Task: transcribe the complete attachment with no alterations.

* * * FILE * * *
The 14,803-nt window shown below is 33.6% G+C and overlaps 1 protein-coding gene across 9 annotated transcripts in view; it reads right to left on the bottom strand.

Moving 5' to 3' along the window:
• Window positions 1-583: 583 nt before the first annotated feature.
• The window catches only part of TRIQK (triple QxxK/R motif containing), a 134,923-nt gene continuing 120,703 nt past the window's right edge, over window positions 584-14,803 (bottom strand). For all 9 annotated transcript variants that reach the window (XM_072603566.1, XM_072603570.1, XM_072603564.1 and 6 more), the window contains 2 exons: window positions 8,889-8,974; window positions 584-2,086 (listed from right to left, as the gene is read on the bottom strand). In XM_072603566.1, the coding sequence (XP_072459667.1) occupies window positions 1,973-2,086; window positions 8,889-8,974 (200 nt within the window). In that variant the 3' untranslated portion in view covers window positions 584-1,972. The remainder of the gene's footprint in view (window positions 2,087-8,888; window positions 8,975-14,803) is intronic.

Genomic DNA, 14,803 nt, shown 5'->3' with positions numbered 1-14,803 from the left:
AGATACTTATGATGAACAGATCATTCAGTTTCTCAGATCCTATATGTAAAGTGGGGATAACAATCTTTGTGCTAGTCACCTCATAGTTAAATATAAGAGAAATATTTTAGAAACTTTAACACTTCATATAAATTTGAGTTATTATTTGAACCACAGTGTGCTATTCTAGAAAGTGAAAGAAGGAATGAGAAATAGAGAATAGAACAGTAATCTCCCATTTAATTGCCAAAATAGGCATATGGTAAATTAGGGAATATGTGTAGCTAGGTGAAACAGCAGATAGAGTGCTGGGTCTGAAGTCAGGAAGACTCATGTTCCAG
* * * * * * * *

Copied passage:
The 14,803-nt window shown below is 33.6% G+C and overlaps 1 protein-coding gene across 9 annotated transcripts in view; it reads right to left on the bottom strand.

Moving 5' to 3' along the window:
• Window positions 1-583: 583 nt before the first annotated feature.
• The window catches only part of TRIQK (triple QxxK/R motif containing), a 134,923-nt gene continuing 120,703 nt past the window's right edge, over window positions 584-14,803 (bottom strand). For all 9 annotated transcript variants that reach the window (XM_072603566.1, XM_072603570.1, XM_072603564.1 and 6 more), the window contains 2 exons: window positions 8,889-8,974; window positions 584-2,086 (listed from right to left, as the gene is read on the bottom strand). In XM_072603566.1, the coding sequence (XP_072459667.1) occupies window positions 1,973-2,086; window positions 8,889-8,974 (200 nt within the window). In that variant the 3' untranslated portion in view covers window positions 584-1,972. The remainder of the gene's footprint in view (window positions 2,087-8,888; window positions 8,975-14,803) is intronic.

Genomic DNA, 14,803 nt, shown 5'->3' with positions numbered 1-14,803 from the left:
AGATACTTATGATGAACAGATCATTCAGTTTCTCAGATCCTATATGTAAAGTGGGGATAACAATCTTTGTGCTAGTCACCTCATAGTTAAATATAAGAGAAATATTTTAGAAACTTTAACACTTCATATAAATTTGAGTTATTATTTGAACCACAGTGTGCTATTCTAGAAAGTGAAAGAAGGAATGAGAAATAGAGAATAGAACAGTAATCTCCCATTTAATTGCCAAAATAGGCATATGGTAAATTAGGGAATATGTGTAGCTAGGTGAAACAGCAGATAGAGTGCTGGGTCTGAAGTCAGGAAGACTCATGTTCCAG